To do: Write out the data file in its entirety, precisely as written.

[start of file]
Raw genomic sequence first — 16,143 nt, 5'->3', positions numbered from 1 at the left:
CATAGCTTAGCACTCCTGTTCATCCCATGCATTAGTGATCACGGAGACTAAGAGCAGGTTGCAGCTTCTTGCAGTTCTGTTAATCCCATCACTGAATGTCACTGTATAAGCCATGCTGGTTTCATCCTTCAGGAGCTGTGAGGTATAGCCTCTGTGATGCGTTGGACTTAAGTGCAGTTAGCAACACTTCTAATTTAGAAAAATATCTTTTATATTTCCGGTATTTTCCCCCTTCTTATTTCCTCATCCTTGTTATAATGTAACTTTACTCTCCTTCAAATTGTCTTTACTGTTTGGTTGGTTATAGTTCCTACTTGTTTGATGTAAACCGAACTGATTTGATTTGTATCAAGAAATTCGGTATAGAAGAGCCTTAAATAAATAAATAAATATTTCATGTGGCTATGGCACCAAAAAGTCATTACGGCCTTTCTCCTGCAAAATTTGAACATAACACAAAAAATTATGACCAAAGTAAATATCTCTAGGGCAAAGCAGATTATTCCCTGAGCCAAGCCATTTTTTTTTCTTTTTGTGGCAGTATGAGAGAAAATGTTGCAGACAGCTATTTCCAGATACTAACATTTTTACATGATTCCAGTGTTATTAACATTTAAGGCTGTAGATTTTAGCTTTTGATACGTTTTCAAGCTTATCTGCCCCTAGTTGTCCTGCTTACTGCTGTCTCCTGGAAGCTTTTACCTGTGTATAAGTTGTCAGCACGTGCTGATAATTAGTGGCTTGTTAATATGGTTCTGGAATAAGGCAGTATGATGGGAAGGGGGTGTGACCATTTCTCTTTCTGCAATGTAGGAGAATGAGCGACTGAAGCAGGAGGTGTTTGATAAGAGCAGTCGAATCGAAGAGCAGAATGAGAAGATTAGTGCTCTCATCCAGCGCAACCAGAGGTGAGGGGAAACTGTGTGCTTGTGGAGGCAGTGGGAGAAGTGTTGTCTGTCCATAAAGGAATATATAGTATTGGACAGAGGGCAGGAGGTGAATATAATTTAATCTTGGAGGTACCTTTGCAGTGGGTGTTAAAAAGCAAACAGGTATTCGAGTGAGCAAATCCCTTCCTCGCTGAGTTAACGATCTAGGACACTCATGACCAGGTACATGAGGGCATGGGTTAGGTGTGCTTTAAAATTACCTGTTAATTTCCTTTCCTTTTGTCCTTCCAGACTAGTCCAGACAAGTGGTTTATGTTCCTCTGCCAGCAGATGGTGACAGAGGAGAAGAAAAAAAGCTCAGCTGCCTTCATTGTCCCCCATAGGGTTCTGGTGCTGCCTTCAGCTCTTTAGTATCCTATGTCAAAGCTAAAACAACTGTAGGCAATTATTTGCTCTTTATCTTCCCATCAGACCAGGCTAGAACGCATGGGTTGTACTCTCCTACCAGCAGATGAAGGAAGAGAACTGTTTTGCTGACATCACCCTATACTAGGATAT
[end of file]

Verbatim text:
Raw genomic sequence first — 16,143 nt, 5'->3', positions numbered from 1 at the left:
CATAGCTTAGCACTCCTGTTCATCCCATGCATTAGTGATCACGGAGACTAAGAGCAGGTTGCAGCTTCTTGCAGTTCTGTTAATCCCATCACTGAATGTCACTGTATAAGCCATGCTGGTTTCATCCTTCAGGAGCTGTGAGGTATAGCCTCTGTGATGCGTTGGACTTAAGTGCAGTTAGCAACACTTCTAATTTAGAAAAATATCTTTTATATTTCCGGTATTTTCCCCCTTCTTATTTCCTCATCCTTGTTATAATGTAACTTTACTCTCCTTCAAATTGTCTTTACTGTTTGGTTGGTTATAGTTCCTACTTGTTTGATGTAAACCGAACTGATTTGATTTGTATCAAGAAATTCGGTATAGAAGAGCCTTAAATAAATAAATAAATATTTCATGTGGCTATGGCACCAAAAAGTCATTACGGCCTTTCTCCTGCAAAATTTGAACATAACACAAAAAATTATGACCAAAGTAAATATCTCTAGGGCAAAGCAGATTATTCCCTGAGCCAAGCCATTTTTTTTTCTTTTTGTGGCAGTATGAGAGAAAATGTTGCAGACAGCTATTTCCAGATACTAACATTTTTACATGATTCCAGTGTTATTAACATTTAAGGCTGTAGATTTTAGCTTTTGATACGTTTTCAAGCTTATCTGCCCCTAGTTGTCCTGCTTACTGCTGTCTCCTGGAAGCTTTTACCTGTGTATAAGTTGTCAGCACGTGCTGATAATTAGTGGCTTGTTAATATGGTTCTGGAATAAGGCAGTATGATGGGAAGGGGGTGTGACCATTTCTCTTTCTGCAATGTAGGAGAATGAGCGACTGAAGCAGGAGGTGTTTGATAAGAGCAGTCGAATCGAAGAGCAGAATGAGAAGATTAGTGCTCTCATCCAGCGCAACCAGAGGTGAGGGGAAACTGTGTGCTTGTGGAGGCAGTGGGAGAAGTGTTGTCTGTCCATAAAGGAATATATAGTATTGGACAGAGGGCAGGAGGTGAATATAATTTAATCTTGGAGGTACCTTTGCAGTGGGTGTTAAAAAGCAAACAGGTATTCGAGTGAGCAAATCCCTTCCTCGCTGAGTTAACGATCTAGGACACTCATGACCAGGTACATGAGGGCATGGGTTAGGTGTGCTTTAAAATTACCTGTTAATTTCCTTTCCTTTTGTCCTTCCAGACTAGTCCAGACAAGTGGTTTATGTTCCTCTGCCAGCAGATGGTGACAGAGGAGAAGAAAAAAAGCTCAGCTGCCTTCATTGTCCCCCATAGGGTTCTGGTGCTGCCTTCAGCTCTTTAGTATCCTATGTCAAAGCTAAAACAACTGTAGGCAATTATTTGCTCTTTATCTTCCCATCAGACCAGGCTAGAACGCATGGGTTGTACTCTCCTACCAGCAGATGAAGGAAGAGAACTGTTTTGCTGACATCACCCTATACTAGGATAT